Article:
On May 5, 2006, NCEE released the congressionally mandated Evaluation of the DC Opportunity Scholarship Program: Second Year Report on Participation. The report updates information from the April 2005 report to Congress on the schools and students who applied to and became participants in the program over the first two years of implementation.
Citation: Wolf, Patrick, Babette Gutmann, Michael Puma, and Marsha Silverberg. Evaluation of the DC Opportunity Scholarship Program: Second Year Report on Participation. U.S. Department of Education, Institute of Education Sciences. Washington, DC: U.S. Government Printing Office, 2006.
Background: In January 2004 Congress passed legislation that established the first Federal government initiative to provide K–12 education scholarships, or vouchers, to eligible families to send their children to private schools of choice. To be eligible, a student must reside in the District and have a family income at or below 185 percent of the Federal poverty line. The statute also required a rigorous evaluation of the Program.
Purpose: To provide an update to the first report to Congress by describing the schools and students who applied to and became participants in the DC Opportunity Scholarship Program for the 2005–2006 school year. Setting: District of Columbia public schools, including charter schools, and private schools in the District of Columbia, both participating in the Program and non-participating.
Population/Sample/Subjects: All eligible applicants to the DC Opportunity Scholarship Program in spring 2004 and spring 2005; all public and private schools in the District of Columbia.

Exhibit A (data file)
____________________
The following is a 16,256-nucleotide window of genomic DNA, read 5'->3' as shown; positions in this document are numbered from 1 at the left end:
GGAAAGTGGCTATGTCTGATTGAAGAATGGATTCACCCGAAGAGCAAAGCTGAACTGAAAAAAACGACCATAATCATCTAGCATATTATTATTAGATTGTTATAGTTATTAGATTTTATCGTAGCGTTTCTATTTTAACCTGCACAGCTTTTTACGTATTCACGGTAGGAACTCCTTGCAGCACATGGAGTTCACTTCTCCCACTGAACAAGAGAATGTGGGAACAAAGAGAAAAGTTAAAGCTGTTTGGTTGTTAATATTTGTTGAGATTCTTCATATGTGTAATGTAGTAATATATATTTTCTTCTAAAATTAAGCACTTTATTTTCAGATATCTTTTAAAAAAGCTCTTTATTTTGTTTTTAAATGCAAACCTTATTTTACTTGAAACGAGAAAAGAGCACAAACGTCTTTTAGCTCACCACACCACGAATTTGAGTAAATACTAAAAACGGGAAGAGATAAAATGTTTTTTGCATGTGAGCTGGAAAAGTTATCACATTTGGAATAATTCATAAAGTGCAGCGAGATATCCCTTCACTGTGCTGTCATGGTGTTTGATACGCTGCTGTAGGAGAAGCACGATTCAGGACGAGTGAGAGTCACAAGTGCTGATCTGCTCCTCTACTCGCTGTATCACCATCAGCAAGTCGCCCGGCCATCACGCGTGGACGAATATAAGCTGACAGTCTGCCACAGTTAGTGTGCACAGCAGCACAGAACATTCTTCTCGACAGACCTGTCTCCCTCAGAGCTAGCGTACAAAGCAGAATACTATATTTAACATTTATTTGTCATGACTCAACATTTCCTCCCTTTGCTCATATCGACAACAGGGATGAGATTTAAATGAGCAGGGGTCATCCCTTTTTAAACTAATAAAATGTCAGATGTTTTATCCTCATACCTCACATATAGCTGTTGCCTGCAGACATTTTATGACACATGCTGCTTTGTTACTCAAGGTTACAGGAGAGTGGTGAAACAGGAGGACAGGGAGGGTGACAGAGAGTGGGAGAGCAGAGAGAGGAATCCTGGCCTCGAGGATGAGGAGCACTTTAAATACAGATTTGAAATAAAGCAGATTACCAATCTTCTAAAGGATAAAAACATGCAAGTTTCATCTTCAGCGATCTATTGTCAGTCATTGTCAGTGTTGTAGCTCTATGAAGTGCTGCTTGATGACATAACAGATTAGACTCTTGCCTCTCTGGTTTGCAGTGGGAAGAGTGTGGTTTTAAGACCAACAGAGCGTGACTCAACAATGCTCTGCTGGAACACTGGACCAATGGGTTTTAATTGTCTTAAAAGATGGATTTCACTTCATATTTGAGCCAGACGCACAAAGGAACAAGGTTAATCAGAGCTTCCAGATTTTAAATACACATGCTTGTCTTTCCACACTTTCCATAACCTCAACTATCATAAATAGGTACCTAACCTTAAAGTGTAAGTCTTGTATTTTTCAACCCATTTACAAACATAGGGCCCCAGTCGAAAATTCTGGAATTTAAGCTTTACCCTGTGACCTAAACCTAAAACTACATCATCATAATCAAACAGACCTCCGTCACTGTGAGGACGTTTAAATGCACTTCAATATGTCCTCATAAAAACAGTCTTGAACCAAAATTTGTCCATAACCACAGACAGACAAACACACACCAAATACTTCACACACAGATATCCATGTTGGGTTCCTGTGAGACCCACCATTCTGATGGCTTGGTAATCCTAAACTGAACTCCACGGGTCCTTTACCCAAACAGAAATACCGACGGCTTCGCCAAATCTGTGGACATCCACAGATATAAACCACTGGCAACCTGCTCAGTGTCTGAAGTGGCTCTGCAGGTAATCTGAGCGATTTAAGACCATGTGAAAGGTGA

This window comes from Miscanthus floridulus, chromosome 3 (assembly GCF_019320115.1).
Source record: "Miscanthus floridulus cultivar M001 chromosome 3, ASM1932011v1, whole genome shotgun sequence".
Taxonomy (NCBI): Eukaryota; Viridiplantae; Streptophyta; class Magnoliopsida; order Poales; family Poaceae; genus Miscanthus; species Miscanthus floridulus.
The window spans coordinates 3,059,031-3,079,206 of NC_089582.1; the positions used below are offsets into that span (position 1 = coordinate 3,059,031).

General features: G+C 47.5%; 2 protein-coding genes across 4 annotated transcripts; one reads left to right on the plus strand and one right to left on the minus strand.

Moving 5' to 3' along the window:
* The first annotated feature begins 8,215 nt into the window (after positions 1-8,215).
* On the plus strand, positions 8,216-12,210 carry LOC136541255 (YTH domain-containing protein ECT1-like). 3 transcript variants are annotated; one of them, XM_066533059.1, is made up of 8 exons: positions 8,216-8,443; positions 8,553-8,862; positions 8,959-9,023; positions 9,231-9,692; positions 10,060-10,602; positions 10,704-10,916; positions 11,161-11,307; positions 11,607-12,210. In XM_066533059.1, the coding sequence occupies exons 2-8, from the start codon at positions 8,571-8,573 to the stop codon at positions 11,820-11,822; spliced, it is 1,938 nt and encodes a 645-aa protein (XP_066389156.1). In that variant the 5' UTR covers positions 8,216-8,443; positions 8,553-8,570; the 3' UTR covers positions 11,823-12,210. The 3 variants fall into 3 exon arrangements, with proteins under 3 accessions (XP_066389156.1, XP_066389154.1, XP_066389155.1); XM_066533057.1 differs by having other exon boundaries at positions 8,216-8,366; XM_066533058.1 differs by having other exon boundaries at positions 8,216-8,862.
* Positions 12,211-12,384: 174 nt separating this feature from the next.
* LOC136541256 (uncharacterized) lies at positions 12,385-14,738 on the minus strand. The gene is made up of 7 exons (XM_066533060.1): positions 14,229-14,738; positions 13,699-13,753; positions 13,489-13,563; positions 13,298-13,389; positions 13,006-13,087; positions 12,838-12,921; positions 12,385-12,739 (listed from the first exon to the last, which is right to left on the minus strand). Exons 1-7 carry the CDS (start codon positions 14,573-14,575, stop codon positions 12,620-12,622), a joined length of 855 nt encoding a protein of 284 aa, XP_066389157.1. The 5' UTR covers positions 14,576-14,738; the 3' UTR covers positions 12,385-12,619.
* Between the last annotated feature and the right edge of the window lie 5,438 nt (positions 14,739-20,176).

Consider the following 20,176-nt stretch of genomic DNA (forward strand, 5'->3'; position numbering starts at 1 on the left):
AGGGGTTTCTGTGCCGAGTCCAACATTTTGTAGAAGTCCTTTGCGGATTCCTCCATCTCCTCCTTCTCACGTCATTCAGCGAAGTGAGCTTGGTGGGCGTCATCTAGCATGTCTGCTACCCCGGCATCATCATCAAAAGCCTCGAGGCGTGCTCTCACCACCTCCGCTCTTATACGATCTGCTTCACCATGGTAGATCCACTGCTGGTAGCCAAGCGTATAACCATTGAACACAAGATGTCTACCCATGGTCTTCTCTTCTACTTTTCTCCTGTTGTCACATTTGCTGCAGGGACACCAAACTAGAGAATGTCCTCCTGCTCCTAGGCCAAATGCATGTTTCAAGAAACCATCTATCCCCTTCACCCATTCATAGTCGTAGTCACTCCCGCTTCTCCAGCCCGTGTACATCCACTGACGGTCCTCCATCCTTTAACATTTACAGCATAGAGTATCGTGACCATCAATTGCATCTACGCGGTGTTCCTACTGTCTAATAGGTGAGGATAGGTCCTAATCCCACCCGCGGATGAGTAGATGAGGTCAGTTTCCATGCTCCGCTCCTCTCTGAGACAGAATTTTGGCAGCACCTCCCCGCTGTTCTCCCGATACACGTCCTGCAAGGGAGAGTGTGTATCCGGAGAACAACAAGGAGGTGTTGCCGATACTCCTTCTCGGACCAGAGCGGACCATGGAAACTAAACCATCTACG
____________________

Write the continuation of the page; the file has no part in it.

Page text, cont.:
Intervention: The offer of a scholarship to attend a participating private school of choice in the District of Columbia; a scholarship is up to $7,500 to cover the costs of tuition, school fees, and transportation.
Research Design: (1) randomized controlled field trial in which eligible public school applicants applying for grades in which there were more applicants than slots in participating private schools were randomly assigned by lottery to either receive a scholarship or not; (2) tracking of participation of all eligible applicants and performance of those receiving scholarships.
Control or Comparison Condition: Eligible applicants that were not offered a scholarship as a result of the lottery.
Data Collection and Analysis: The SAT-9 is administered to all eligible applicants, whether randomly assigned or not, in the spring of each year; surveys are administered to students in grades 4–12, parents, and principals of public and private schools in DC.
Findings: Over the first two years of the Program, a total of 5,818 students applied and 4,047 of them were deemed eligible for the Program. Over 40 percent of eligible public school applicants are from schools deemed in need of improvement under the No Child Left Behind law. By fall 2005, 2,454 students had been awarded scholarships, more than half by lottery because they were in grades for which there were more public school applicants than slots in participating private schools. Over the first two years of the Program, 2,308 students were subject to a lottery and randomly assigned such that 1,387 received scholarships (treatment group) and 921 did not receive scholarships (control group). By fall 2005, the Program was operating at capacity, with more than 1,700 students using scholarships at 60 of 68 participating private schools.
Conclusions: Data are still being collected for the evaluation of the Program's effectiveness.